We absolutely conducted VOC research! It was critical. In the Medicare business, one of the most important things they have is the STARS Program [which determines how well plans and providers are performing across a section of quality measures using information from member satisfaction]. Under this program, you get extra payments from the government based on the quality of healthcare people receive and their satisfaction with that healthcare. So you want to get ahead of the survey and hear what your customers are saying. You want more than an average survey answer — you want to understand what’s really going on.
Can you give me an example of when you needed outside insight to meet a challenge or solve a problem?
At Aetna, we tended to need outside insight when we were entering markets we did not know so well. For example, there’s a segment of the healthcare market that is both Medicare and Medicaid: senior citizens who are low income or who have special needs. There are complications in serving those populations. The government provides a lot of support if you can do that well, but you really need to understand those markets — not just what they need but also how to sell to that segment across different geographies. So, to understand how to best expand into that, we tapped outside experts who were already embedded with those populations. Some of them were people already offering social services to those markets.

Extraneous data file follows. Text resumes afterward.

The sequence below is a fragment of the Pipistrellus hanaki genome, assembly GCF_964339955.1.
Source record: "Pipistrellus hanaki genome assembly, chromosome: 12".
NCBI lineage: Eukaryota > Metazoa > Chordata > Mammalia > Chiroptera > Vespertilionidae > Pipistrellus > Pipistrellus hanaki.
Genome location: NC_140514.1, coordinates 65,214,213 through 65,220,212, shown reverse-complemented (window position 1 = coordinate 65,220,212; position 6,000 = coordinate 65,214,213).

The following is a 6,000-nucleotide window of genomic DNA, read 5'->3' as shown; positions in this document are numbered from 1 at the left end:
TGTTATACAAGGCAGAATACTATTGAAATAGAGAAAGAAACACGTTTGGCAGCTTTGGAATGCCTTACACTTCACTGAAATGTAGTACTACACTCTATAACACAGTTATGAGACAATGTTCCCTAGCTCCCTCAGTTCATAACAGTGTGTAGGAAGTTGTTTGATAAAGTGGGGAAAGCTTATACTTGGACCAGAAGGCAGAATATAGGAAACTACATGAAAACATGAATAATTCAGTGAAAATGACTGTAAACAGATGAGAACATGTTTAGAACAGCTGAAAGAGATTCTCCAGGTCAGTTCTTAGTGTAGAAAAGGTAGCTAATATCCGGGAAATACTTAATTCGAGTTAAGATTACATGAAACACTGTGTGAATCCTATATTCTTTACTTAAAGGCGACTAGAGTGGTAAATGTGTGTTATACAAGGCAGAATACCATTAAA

Do you think the impulse of decision makers is to fall back on institutional knowledge? And at what point is that not enough?
People think they understand a market from their personal experience, so they don’t necessarily see other angles of how things could get done. Here’s an example: I was the first chief of marketing at Aetna. Many people didn’t understand the value that marketing could bring to the business, especially at a senior level. They didn’t understand the “art of the possible” with digital marketing.
They had ideas about what marketing could be, but they were rather limited. I needed to break them out of that. So, besides just showing them the ideas I had, I showed how competitive companies were doing things differently. It opened their eyes to other points of view and new ways of doing things.
Today, with the pace of technological change, demographic change, and new competitors coming into markets, there’s even more of a need to get fresh, outside perspectives.
Are there any last thoughts on insight vs. information that you’d like to share?
Yes! When you’re using data to make comparisons, often they require a level of insight that the data and information cannot reveal. Whether it’s a comparison between Company A or Company B, or Product A and Product B, you need to talk to people or get a degree of insight and granularity to really understand — not just that the data and information says there is a difference but also why. Use the information as a starting point to then go and get the insight.
To learn more, read GLG’s Insights vs. Information: Why Only Insights Have Impact guide.